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Assess or Guess?

10 ways you might be fooling yourself about assessment

David SingerDavid Singer is a visiting scholar at MIT, in the Department of Brain and Cognitive Science. He is a specialist in assessment related to the application of education technology and brain science in education. Prior to his visiting post at MIT, he was the director of Education of the former American Nobel Committee. Singer received his doctorate in education from Boston University (MA). Here, the scholar and assessment authority takes a hard look at how we could be fooling ourselves, even with our best attempts at assessment.

EDITOR’S NOTE: At the Campus Technology 2006 conference in Boston (July 31-August 3), Singer will moderate a panel from MIT about the power of assessment, and its proper implementation.

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Surveys do not accurately describe students’ real behaviors, attitudes, or what they have learned.

  • Validity—and especially the reliability—of student surveys are often low.

Approximately 10 percent of research on the effect of education technologies focuses on student learning or performance.

  • 90 percent of such research bases its conclusions on student opinion surveys.

Assessment usually only deals with the mean change in student attitude or performance.

  • Assessments often assume that the shift in distribution is uniform for all students when, in fact, students who perform worse than or better than the mean may be differentially affected by any new educational strategy.

Once the methodologies and technologies are in place, it gets harder to apply them consistently.

  • It is a common problem that instructors fall back on old habits.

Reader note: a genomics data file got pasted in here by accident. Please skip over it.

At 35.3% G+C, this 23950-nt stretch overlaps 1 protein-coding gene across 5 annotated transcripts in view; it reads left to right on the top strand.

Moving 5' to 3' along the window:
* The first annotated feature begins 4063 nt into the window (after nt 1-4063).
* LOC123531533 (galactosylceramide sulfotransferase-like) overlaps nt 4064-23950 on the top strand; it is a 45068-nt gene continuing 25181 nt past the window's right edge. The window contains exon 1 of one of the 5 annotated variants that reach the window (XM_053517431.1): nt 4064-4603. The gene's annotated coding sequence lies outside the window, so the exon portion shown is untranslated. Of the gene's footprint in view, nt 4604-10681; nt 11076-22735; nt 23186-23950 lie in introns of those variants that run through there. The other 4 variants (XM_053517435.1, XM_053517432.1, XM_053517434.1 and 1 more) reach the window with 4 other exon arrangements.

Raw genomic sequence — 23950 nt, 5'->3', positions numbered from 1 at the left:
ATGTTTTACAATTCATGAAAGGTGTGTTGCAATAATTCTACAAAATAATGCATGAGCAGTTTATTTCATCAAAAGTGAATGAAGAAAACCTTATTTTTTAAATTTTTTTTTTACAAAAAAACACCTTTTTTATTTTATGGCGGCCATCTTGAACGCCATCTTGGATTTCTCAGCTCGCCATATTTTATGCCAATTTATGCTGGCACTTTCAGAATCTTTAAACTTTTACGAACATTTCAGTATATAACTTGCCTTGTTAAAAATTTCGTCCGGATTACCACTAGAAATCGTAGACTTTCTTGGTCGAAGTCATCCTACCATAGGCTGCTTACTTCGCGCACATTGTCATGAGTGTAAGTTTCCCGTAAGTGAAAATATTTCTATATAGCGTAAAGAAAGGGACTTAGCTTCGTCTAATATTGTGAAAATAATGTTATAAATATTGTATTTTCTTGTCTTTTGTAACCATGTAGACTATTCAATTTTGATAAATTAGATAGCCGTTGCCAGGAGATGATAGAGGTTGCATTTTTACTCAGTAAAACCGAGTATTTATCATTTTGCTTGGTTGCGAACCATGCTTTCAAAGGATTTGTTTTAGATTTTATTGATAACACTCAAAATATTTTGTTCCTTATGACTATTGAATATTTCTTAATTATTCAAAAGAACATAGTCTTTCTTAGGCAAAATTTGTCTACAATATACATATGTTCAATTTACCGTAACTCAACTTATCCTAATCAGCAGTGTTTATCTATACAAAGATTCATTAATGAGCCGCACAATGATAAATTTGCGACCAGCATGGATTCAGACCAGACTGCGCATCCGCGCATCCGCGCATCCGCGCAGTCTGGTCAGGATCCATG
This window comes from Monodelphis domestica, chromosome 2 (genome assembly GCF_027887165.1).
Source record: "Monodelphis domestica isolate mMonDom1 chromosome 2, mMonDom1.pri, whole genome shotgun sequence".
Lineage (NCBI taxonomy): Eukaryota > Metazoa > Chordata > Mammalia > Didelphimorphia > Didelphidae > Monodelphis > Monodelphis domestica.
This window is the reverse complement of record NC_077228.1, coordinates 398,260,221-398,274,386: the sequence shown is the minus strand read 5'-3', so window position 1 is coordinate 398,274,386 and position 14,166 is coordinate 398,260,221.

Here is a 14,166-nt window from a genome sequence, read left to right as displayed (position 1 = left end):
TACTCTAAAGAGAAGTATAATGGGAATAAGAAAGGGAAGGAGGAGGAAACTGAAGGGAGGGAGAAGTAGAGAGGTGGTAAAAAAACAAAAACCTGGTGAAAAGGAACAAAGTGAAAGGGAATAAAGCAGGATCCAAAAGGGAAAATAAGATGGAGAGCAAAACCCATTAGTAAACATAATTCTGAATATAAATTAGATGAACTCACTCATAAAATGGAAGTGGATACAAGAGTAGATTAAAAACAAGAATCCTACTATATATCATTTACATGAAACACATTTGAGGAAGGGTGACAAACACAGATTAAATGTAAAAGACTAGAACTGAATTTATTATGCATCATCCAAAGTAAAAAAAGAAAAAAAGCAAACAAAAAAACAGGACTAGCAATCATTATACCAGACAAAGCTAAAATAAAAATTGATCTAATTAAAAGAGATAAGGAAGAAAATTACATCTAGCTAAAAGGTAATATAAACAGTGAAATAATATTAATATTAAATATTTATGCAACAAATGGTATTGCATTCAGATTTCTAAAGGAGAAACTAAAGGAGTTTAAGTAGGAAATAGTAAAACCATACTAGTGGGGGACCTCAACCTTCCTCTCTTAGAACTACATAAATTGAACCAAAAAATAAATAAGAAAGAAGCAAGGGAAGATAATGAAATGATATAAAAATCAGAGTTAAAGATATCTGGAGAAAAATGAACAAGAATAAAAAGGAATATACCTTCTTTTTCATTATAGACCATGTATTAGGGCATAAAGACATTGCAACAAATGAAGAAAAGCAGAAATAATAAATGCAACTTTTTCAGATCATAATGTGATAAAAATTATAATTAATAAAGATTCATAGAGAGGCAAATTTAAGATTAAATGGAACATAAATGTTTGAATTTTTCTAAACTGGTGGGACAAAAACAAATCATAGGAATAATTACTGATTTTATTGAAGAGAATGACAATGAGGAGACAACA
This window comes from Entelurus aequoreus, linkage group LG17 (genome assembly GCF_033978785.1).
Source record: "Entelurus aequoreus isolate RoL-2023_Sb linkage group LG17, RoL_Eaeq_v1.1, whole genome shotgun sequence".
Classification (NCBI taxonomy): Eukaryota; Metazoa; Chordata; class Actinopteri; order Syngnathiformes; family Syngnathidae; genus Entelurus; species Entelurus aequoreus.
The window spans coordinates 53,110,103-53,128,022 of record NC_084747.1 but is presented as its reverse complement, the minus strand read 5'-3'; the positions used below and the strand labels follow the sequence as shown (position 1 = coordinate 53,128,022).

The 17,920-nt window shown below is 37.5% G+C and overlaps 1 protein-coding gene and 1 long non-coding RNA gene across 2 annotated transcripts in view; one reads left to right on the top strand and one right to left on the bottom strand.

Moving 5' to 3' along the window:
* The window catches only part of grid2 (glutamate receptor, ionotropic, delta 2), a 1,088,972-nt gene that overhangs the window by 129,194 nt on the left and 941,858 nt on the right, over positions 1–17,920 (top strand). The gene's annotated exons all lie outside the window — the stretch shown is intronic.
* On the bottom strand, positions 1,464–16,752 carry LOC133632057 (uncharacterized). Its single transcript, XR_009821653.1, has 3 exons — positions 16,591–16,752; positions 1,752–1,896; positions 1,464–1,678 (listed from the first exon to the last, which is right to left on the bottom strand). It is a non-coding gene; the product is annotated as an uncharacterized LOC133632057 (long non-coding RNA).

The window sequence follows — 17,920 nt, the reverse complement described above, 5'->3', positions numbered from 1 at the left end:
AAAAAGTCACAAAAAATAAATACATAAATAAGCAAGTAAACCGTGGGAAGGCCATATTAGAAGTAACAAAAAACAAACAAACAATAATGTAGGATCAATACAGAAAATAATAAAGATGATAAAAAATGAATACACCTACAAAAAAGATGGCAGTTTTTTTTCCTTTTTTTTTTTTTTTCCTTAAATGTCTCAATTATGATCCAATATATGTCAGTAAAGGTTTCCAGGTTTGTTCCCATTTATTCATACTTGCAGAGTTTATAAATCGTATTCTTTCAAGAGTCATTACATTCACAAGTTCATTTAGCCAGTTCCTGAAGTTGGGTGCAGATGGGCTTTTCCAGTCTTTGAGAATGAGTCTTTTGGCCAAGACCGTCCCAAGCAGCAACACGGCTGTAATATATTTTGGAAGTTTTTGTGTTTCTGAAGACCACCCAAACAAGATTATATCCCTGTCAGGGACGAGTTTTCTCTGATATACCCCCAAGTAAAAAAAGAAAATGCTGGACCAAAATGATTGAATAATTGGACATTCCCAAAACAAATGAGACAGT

Even if the number of students in a research effort is large enough, the results cannot necessarily be generalized to all populations of students.

  • A study of 1,000 students in Biloxi, Mississippi may have little relevance to 1,000 students in Bangor, Alaska or Beverly Hills, California.

Student motivation to try a new educational methodology can decrease the validity of the findings.

  • The so-called “novelty effect” increases student motivation and d'es not address the real research questions regarding the pedagogy of the educational methods.

Instructors’ attentiveness and interest in research in education often detracts from the validity of results.

  • An instructor’s enthusiasm to prove the benefits of a new approach to teaching can, in itself, improve students’ motivation, interest, and therefore performance.

There is a not a generally well-accepted definition of what constitutes learning in education.

  • The basis for what a student must do to receive a given grade varies dramatically across schools and campuses.

Collaborative, interactive, and hands-on learning methods are not effective for all students and may be counterproductive for some.

  • Although these are popular and very effective methods for many students and some courses of study, some students may not benefit due to different learning and personality styles. Certain students may, in fact, do worse because of them.

Improvements in learning often cannot be attributed to the methodologies of technologies that are being investigated.

  • Research in education has historically been very poor because of the cost, difficulty, or because of investigators not knowing how to set methodological controls.
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